This is always changing, but at the moment I’m feeling most proud of my chamber opera ‘Jan Tait and the Bear’, which I was working on on and off since 2012, and which was premiered in 2016. I wanted to write something engaging and interesting for audiences of all ages – not a children’s opera, but an opera that both children and adults could enjoy equally – and I think I succeeded with that. I wrote the libretto myself – something I had never thought I could do – and discovered that I actually really enjoy writing lyrics. And I hadn’t really thought that I would be able to write something as large-scale as an opera, but I did, bit by bit, and here it is! The whole process of working with the ensemble, the singers, the narrator, the stage director, the costume designer, and everyone, has also been really fun: it’s so wonderful to see what an entire creative team comes up with.

How would you characterise your compositional language?

Oh dear, this is always the hardest question to answer! I like notes, melodies, harmonies (tonal and non-tonal), sounds, colours, patterns, irregular rhythms, narratives, stories, words, silences. My pieces use these in various different combinations and to varying degrees. On average my work is tonal-ish, though some of my pieces are not. Many but not all of my pieces are influenced by my research on bird and other animal songs.

How do you work?

This is constantly changing. I used to take hours – hours spent wandering, reading, cooking, biking, napping, daydreaming – to settle into the right headspace for composing. This is not currently possible, so I’m working on becoming better at just sitting down at the piano or desk and getting right to it. When starting a piece, I often improvise at the piano until I come up with the ideas I want to follow, or I start out with verbal or pictorial sketches. When I look back at the initial sketches, they usually have very little to do with what the piece ends up being – but I guess they’re essential as the way into it. I’ve never had a great concentration span, so composing for me is a continual process of redirecting my attention back at the music. When I get stuck, I like to sight read piano music or go for a walk. (I’m considering getting rid of my smart phone so I don’t have to constantly fight off the temptation to check facebook or the news!)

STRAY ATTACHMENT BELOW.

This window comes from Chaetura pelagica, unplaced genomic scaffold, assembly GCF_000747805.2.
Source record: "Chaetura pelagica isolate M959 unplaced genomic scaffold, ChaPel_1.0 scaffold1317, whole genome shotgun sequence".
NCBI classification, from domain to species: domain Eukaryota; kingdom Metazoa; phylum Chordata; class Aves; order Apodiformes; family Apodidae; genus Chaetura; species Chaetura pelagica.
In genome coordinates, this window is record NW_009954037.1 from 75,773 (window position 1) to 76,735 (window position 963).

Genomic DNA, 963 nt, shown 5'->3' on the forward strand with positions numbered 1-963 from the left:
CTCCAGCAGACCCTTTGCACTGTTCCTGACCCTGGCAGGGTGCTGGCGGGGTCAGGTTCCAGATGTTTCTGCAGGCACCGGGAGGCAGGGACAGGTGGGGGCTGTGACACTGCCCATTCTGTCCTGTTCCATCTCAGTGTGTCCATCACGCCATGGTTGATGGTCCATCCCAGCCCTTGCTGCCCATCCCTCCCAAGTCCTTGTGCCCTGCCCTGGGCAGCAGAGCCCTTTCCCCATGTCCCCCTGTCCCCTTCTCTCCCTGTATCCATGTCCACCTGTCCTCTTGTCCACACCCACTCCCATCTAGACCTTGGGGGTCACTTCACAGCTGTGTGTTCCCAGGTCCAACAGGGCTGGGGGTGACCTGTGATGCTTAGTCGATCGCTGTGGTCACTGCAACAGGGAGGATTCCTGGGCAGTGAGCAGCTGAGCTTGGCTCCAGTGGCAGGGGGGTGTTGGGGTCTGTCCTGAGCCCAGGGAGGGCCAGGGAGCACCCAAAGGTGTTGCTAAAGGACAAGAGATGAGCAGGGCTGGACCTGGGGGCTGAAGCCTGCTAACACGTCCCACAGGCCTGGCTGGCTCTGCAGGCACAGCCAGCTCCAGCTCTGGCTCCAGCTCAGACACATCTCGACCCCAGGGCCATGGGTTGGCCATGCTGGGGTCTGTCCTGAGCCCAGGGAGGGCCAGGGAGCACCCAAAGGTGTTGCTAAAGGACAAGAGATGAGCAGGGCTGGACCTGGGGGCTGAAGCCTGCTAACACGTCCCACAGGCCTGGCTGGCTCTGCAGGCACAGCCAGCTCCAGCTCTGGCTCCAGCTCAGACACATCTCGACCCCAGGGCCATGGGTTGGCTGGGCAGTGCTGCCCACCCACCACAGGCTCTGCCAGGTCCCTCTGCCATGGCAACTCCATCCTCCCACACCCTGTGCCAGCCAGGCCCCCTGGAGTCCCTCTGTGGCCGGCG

I never compose without a cup of coffee. Even if it has gotten cold and I am no longer drinking it, I find it reassuring to have it there!

Who are your favourite musicians/composers?

There are so many, so this list is by no means comprehensive! From the classical/new music world, certainly Machaut, R. Murray Schafer, Ravel, Meredith Monk, Bach, Xenakis, Ruth Crawford Seeger, Stravinsky, Andriessen. I also love listening to the music of my peers – though I won’t name any because I don’t want to risk leaving people out! And I listen to a lot of traditional music, from all over the world. At the moment (as a relative newcomer to the UK – I moved here 2 years ago) I’m listening to a lot of English and Scottish traditional song – the Copper Family, Annie Briggs, Ewan MacColl, and so on.

What is your most memorable concert experience?